At just 11 months old, Amy is making international headlines. That’s because she’s the first baby born as the result of the world’s first HIV-positive sperm bank, Sperm Positive. The business launched in New Zealand in December 2019 in part to fight HIV stigma and get the word out that people living with HIV can become parents to healthy HIV-negative children. Two years later, at least eight babies have been born thanks to connections made at Sperm Positive.
The adorable Amy stars in a video posted on SpermPositive.com. You can learn more about her and other babies born through the sperm bank in the e-book The Baby Who Changed the World: How to Make a Baby When Living With HIV. You can download a free copy on SpermPositive.com and buy a print version on Lulu.com for $10.75.
“Sperm Positive has been created to reduce the stigma and discrimination that people living with HIV still experience in many areas of their lives,” reads the sperm bank’s website in a Frequently Asked Questions section. “By educating New Zealand that there is no risk of HIV transmission through condomless sex or childbirth when HIV is treated effectively, we aim to make a significant impact in all the other areas that stigma persists.”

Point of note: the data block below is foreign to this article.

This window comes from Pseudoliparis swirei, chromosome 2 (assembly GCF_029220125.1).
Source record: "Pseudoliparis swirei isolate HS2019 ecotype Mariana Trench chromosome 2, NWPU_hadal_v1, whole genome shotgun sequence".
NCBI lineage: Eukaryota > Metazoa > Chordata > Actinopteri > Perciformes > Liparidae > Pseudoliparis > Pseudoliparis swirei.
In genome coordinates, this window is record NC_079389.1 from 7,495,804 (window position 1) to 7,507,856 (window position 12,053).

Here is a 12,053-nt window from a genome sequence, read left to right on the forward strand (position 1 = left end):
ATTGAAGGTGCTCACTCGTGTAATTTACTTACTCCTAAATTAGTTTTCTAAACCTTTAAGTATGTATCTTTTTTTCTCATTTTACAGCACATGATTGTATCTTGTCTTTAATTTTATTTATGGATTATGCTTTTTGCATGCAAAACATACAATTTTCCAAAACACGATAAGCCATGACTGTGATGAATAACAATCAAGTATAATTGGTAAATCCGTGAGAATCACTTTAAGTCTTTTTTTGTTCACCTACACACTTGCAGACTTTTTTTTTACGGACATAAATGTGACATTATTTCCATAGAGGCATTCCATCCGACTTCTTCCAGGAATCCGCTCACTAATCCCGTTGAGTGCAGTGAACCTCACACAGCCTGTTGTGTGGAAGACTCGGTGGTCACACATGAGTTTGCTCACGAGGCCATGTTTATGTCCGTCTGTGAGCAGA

As Sperm Positive points outs, people living with HIV who take regular meds and maintain an undetectable viral load do not transmit HIV sexually, a fact referred to as Undetectable Equals Untransmittable, or U=U.
In addition to promoting U=U, Sperm Positive also raises awareness that fertility services are available to people living with HIV, although the bank is not itself a fertility service. (It simply connects people living with HIV who want to “create life” with HIV-negative people who also want to become parents.)
As Amy’s mother explains in the Sperm Positive video: “My best friend is a nurse and we were talking about finding a donor, and she was like, ‘Why don’t you go with Sperm Positive,’ and I was like, ‘OK cool, and I didn’t think in regards to HIV—it didn’t cross my mind as a red flag. It was like, ‘This is another way we can do this.’
“I would always want the biological father to be involved in the family, if that’s what they wanted,” Amy’s mom continued. “That’s what they wanted, and that’s what worked out.”
The Baby Who Changed the World includes more details about how Amy’s parents met and the steps they took leading up to Amy’s birth in January 2021. The book also shares stories of the other babies born as a result of matches made via the HIV-positive sperm bank.
Sperm Positive was created by the New Zealand AIDS Foundation, Positive Women Inc and Body Positive. To read a POZ article about the HIV-positive sperm bank when it opened, which coincided with World AIDS Day 2019, click here.
In related news, don’t miss the 2017 POZ cover story “Born Free,” which dispells the misconceptions about conception and HIV, along with “So Adorbs,” which catches up with the cover babies and their HIV-positive parents.